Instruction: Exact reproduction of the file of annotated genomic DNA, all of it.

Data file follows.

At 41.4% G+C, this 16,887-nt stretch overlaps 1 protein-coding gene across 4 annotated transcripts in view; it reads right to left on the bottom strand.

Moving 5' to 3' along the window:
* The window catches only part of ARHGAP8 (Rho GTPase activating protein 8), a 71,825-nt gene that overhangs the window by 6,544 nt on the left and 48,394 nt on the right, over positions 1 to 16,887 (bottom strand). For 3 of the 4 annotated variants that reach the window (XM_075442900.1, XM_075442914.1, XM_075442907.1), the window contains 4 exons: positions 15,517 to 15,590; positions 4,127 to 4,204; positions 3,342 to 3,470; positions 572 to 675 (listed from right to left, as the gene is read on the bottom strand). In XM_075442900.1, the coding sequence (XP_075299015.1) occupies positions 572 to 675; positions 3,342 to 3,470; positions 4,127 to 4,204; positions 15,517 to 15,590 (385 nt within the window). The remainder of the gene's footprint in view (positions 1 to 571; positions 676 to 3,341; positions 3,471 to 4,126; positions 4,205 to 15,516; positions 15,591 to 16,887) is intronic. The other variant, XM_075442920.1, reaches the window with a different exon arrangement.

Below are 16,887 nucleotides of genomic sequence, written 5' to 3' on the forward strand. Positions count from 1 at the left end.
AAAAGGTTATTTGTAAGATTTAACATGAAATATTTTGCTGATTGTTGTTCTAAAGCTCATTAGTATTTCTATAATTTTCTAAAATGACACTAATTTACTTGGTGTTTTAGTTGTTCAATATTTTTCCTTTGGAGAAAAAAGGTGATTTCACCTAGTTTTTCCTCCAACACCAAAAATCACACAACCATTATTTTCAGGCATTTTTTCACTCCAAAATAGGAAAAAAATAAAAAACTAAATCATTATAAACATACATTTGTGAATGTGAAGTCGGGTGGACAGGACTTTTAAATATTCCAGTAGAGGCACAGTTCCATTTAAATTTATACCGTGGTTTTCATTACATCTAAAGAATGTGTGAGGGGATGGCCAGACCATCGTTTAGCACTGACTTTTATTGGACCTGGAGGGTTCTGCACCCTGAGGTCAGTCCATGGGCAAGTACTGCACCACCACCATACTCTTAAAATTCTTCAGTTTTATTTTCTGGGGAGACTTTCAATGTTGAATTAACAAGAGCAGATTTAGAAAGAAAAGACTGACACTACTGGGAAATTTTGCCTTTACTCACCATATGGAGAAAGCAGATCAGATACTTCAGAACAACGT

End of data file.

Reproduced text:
At 41.4% G+C, this 16,887-nt stretch overlaps 1 protein-coding gene across 4 annotated transcripts in view; it reads right to left on the bottom strand.

Moving 5' to 3' along the window:
* The window catches only part of ARHGAP8 (Rho GTPase activating protein 8), a 71,825-nt gene that overhangs the window by 6,544 nt on the left and 48,394 nt on the right, over positions 1 to 16,887 (bottom strand). For 3 of the 4 annotated variants that reach the window (XM_075442900.1, XM_075442914.1, XM_075442907.1), the window contains 4 exons: positions 15,517 to 15,590; positions 4,127 to 4,204; positions 3,342 to 3,470; positions 572 to 675 (listed from right to left, as the gene is read on the bottom strand). In XM_075442900.1, the coding sequence (XP_075299015.1) occupies positions 572 to 675; positions 3,342 to 3,470; positions 4,127 to 4,204; positions 15,517 to 15,590 (385 nt within the window). The remainder of the gene's footprint in view (positions 1 to 571; positions 676 to 3,341; positions 3,471 to 4,126; positions 4,205 to 15,516; positions 15,591 to 16,887) is intronic. The other variant, XM_075442920.1, reaches the window with a different exon arrangement.

Below are 16,887 nucleotides of genomic sequence, written 5' to 3' on the forward strand. Positions count from 1 at the left end.
AAAAGGTTATTTGTAAGATTTAACATGAAATATTTTGCTGATTGTTGTTCTAAAGCTCATTAGTATTTCTATAATTTTCTAAAATGACACTAATTTACTTGGTGTTTTAGTTGTTCAATATTTTTCCTTTGGAGAAAAAAGGTGATTTCACCTAGTTTTTCCTCCAACACCAAAAATCACACAACCATTATTTTCAGGCATTTTTTCACTCCAAAATAGGAAAAAAATAAAAAACTAAATCATTATAAACATACATTTGTGAATGTGAAGTCGGGTGGACAGGACTTTTAAATATTCCAGTAGAGGCACAGTTCCATTTAAATTTATACCGTGGTTTTCATTACATCTAAAGAATGTGTGAGGGGATGGCCAGACCATCGTTTAGCACTGACTTTTATTGGACCTGGAGGGTTCTGCACCCTGAGGTCAGTCCATGGGCAAGTACTGCACCACCACCATACTCTTAAAATTCTTCAGTTTTATTTTCTGGGGAGACTTTCAATGTTGAATTAACAAGAGCAGATTTAGAAAGAAAAGACTGACACTACTGGGAAATTTTGCCTTTACTCACCATATGGAGAAAGCAGATCAGATACTTCAGAACAACGT